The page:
63. Reynolds A, Leake D, Boese Q et al (2004) Rational siRNA design for RNA interference. Nat Biotechnol 22:326–330CrossRefPubMedGoogle Scholar
  64. Sano T, Matsuura Y (2004) Accumulation of small interfering RNAs characteristic of RNA silencing precedes recovery of tomato plants from severe symptoms of potato spindle tuber viroid infection. J Gen Plant Pathol 70(1):50–53CrossRefGoogle Scholar
  65. Saxena S, Kesharwani RK, Singh V (2013) Designing of putative siRNA against geminiviral suppressors of RNAi to develop geminivirus-resistant papaya crop. IJBRA 9(1):3–12CrossRefPubMedGoogle Scholar
  66. Saxena S, Singh N et al (2011) Strategy for a generic resistance to geminiviruses infecting tomato and papaya through in silico siRNA search. Virus Genes 43:409–434CrossRefPubMedGoogle Scholar
  67. Schultz N, Marenstein DR et al (2011) Off-target effects dominate a large-scale RNAi screen for modulators of the TGF-β pathway and reveal microRNA regulation of TGFBR2. Silence 2:3CrossRefPubMedPubMedCentralGoogle Scholar
  68. Schwab R, Ossowski et al (2006) Highly specific gene silencing by artificial microRNAs in Arabidopsis. Plant Cell 18(5):1121–1133CrossRefPubMedPubMedCentralGoogle Scholar
  69. Seto AG, Kingston RE, Lau NC (2007) The coming age for Piwi proteins. Mol Cell 26(5):603–609CrossRefPubMedGoogle Scholar
  70. Sharma VK, Kushwaha N et al (2015) Identification of siRNA generating hot spots in multiple viral suppressors to generate broad-spectrum antiviral resistance in plants. Physiol Mol Biol Plants 21(1):9–18CrossRefPubMedGoogle Scholar
  71. Shekhawat UKS, Ganapathi TR, Hadapad AB (2012) Transgenic banana plants expressing small interfering RNAs targeted against viral replication initiation gene display high-level resistance to banana bunchy top virus infection. J Gen Virol 93(8):1804–1813CrossRefPubMedGoogle Scholar
  72. Siomi H, Siomi MC (2009) On the road to reading the RNA-interference code. Nature 457(7228):396–404CrossRefPubMedGoogle Scholar
  73. Siomi MC, Sato K, Pezic D, Aravin AA (2011) PIWI-interacting small RNAs: the vanguard of genome defense. Nat Rev Mol Cell Biol 12:246–258CrossRefPubMedGoogle Scholar
  74. Stein DA, Perry ST, Buck MD (2011) Inhibition of dengue virus infections in cell cultures and in AG129 mice by a small interfering RNA targeting a highly conserved sequence. J Virol 85(19):10154–10166CrossRefPubMedPubMedCentralGoogle Scholar
  75. Sunter G, Hartitz MD et al (1990) Genetic analysis of tomato golden mosaic virus: ORF AL2 is required for coat protein accumulation while ORF AL3 is necessary for efficient DNA replication. Virology 179(1):69–77CrossRefPubMedGoogle Scholar
  76. Sunter G, Bisaro DM (1992) Transactivation of geminivirus AR1 and BR1 gene expression by the AL2 gene product occurs at the level of transcription. Plant Cell 4(10):1321–1331CrossRefPubMedPubMedCentralGoogle Scholar
  77. Tafer H, Ameres SL et al (2008) The impact of target site accessibility on the design of effective siRNAs. Nat Biotechnol 26(5):578–583CrossRefPubMedGoogle Scholar
  78. Tiwari M, Sharma D, Trivedi PK (2014) Artificial microRNA mediated gene silencing in plants: progress and perspectives. Plant Mol Biol 86(1):1–18CrossRefPubMedGoogle Scholar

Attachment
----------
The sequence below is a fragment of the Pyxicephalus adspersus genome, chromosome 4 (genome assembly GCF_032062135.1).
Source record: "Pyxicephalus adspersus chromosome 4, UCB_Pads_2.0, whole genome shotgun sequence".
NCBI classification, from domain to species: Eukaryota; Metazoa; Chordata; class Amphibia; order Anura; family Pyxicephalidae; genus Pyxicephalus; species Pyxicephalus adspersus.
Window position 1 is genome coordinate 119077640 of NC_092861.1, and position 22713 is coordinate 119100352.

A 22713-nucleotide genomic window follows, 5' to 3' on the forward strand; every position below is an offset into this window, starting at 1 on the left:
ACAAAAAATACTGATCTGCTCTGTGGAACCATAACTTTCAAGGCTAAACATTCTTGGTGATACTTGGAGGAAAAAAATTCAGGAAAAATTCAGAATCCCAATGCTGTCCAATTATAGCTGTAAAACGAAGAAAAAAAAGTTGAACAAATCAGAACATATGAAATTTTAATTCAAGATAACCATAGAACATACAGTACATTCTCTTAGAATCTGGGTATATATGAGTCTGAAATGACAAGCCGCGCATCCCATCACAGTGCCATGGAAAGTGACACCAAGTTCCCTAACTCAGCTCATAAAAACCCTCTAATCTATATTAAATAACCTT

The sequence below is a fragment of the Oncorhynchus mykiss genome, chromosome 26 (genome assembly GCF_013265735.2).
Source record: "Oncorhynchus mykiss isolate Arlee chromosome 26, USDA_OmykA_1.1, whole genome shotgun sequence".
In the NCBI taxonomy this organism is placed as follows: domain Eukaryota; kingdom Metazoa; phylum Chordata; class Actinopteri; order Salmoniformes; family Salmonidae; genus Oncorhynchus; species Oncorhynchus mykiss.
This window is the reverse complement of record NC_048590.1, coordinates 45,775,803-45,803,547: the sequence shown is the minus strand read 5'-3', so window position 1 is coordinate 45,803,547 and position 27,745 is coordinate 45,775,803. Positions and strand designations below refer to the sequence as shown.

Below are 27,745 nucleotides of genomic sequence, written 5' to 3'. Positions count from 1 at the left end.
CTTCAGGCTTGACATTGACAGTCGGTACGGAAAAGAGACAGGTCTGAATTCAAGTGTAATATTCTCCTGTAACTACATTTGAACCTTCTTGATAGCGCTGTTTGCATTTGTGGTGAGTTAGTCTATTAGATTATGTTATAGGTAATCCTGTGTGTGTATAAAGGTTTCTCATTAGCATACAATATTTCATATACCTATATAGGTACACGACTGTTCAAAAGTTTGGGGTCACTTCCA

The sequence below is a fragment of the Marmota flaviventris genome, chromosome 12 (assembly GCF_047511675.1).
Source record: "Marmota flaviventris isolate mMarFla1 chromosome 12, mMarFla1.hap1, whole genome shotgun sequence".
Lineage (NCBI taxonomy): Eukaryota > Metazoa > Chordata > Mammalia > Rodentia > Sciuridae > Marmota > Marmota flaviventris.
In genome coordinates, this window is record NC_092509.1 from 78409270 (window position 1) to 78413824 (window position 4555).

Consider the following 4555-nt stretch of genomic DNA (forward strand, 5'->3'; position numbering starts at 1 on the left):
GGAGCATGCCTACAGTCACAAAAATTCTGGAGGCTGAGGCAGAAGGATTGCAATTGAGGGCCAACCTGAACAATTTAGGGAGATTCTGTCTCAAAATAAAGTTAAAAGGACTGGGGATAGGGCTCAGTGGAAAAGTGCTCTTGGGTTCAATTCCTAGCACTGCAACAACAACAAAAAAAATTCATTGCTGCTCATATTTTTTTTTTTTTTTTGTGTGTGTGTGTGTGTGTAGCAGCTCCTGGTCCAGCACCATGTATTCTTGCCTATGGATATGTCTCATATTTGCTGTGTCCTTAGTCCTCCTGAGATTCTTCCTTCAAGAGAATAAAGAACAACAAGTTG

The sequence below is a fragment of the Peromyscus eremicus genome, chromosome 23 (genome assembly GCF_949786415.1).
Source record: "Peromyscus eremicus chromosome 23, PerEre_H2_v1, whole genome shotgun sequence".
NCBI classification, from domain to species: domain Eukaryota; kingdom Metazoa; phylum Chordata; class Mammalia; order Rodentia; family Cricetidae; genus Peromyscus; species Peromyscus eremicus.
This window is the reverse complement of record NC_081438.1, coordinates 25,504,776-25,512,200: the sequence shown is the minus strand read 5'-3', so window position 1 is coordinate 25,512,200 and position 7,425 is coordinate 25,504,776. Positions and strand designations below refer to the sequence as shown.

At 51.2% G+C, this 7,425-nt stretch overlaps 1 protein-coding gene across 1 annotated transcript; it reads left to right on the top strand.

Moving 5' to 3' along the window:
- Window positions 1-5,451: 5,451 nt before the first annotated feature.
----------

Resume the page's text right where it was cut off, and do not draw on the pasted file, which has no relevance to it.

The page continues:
79. Tuschl T, Zamore PD, Lehmann R et al (1999) Targeted mRNA degradation by double-stranded RNA invitro. Genes Dev 13:3191–3197CrossRefPubMedPubMedCentralGoogle Scholar
  80. Ui-Tei K, Naito Y, Takahashi F et al (2004) Guidelines for the selection of highly effective siRNA sequences for mammalian and chick RNA interference. Nucleic Acids Res 32:936–948CrossRefPubMedPubMedCentralGoogle Scholar
  81. Vanitharani R, Chellappan P, Fauquet CM (2003) Short interfering RNA-mediated interference of gene expression and viral DNA accumulation in cultured plant cells. Proc Natl Acad Sci U S A 100(16):9632–9636CrossRefPubMedPubMedCentralGoogle Scholar
  82. Vu TV, Do VN (2016) Customization of artificial microRNA design. In: Springer protocol. Methods in molecular biology 1509. pp 235–243Google Scholar
  83. Wang L, Huang C, Yang JY (2010) Predicting siRNA potency with random forests and support vector machines. BMC Genomics 11(Suppl.3):S2CrossRefPubMedPubMedCentralGoogle Scholar
  84. Warthmann N, Chen H et al (2008) Highly specific gene silencing by artificial miRNAs in rice. PLoS One 3(3):e1829CrossRefPubMedPubMedCentralGoogle Scholar
  85. Watanabe T, Totoki Y et al (2008) Endogenous siRNAs from naturally formed dsRNAs regulate transcripts in mouse oocytes. Nature 453(7194):539–543CrossRefPubMedGoogle Scholar
  86. Wesley SV, Helliwell CA et al (2001) Construct design for efficient, effective and high-throughput gene silencing in plants. Plant J 27(6):581–590CrossRefPubMedGoogle Scholar
  87. Xuan N, Zhao C et al (2015) Development of transgenic maize with anti-rough dwarf virus artificial miRNA vector and their disease resistance. Shen Wu Gong Cheng Xue Bao 31(9):1375–1386Google Scholar
  88. Yan F, Lu Y et al (2012) A simplified method for constructing artificial microRNAs based on the osa-MIR528 precursor. J Biotechnol 60:146–150CrossRefGoogle Scholar
  89. Ye J, Qu J et al (2014) Engineering Geminivirus resistance in Jatropha curcas. Biotechnol Biofuels 7:149. doi: 10.1186/s13068-014-0149-z CrossRefPubMedPubMedCentralGoogle Scholar
  90. Yu JY, DeRuiter SL, Turner DL (2002) RNA interference by expression of short-interfering RNAs and hairpin RNAs in mammalian cells. Proc Natl Acad Sci 99:6047–6052CrossRefPubMedPubMedCentralGoogle Scholar
  91. Zecherle GN, Whelen S, Hall BD (1996) Purines are required at the 5′ends of newly initiated RNAs for optimal RNA polymerase III gene expression. Mol Cell Biol 16:5801–5810CrossRefPubMedPubMedCentralGoogle Scholar
  92. Zhang P, Vanderschuren H et al (2005) Resistance to cassava mosaic disease in transgenic cassava expressing antisense RNAs targeting virus replication genes. Plant Biotechnol J 3:385–397CrossRefPubMedGoogle Scholar
  93. Zhou X (2013) Advances in understanding Begomovirus satellites. Annu Rev Phytopathol 51:357–381CrossRefPubMedGoogle Scholar
  94. Zhou M, Luo H (2013) MicroRNA mediated gene regulation: potential applications for plant genetic engineering. Plant Mol Biol 83:59–75CrossRefPubMedGoogle Scholar
  95. Zrachya A, Kumar PP et al (2007) Production of siRNA targeted against TYLCV coat protein transcripts leads to silencing of its expression and resistance to the virus. Transgenic Res 16(3):385–398CrossRefPubMedGoogle Scholar

Copyright information

© Springer Nature Singapore Pte Ltd. 2017

Authors and Affiliations

  • Nikita Shukla
    • 1
  • Saurabh Verma
    • 1
  • G Sunil Babu
    • 1
  • Sangeeta Saxena
    • 1
  1. 1.Department of BiotechnologyBabasaheb Bhimrao Ambedkar UniversityLucknowIndia

Personalised recommendations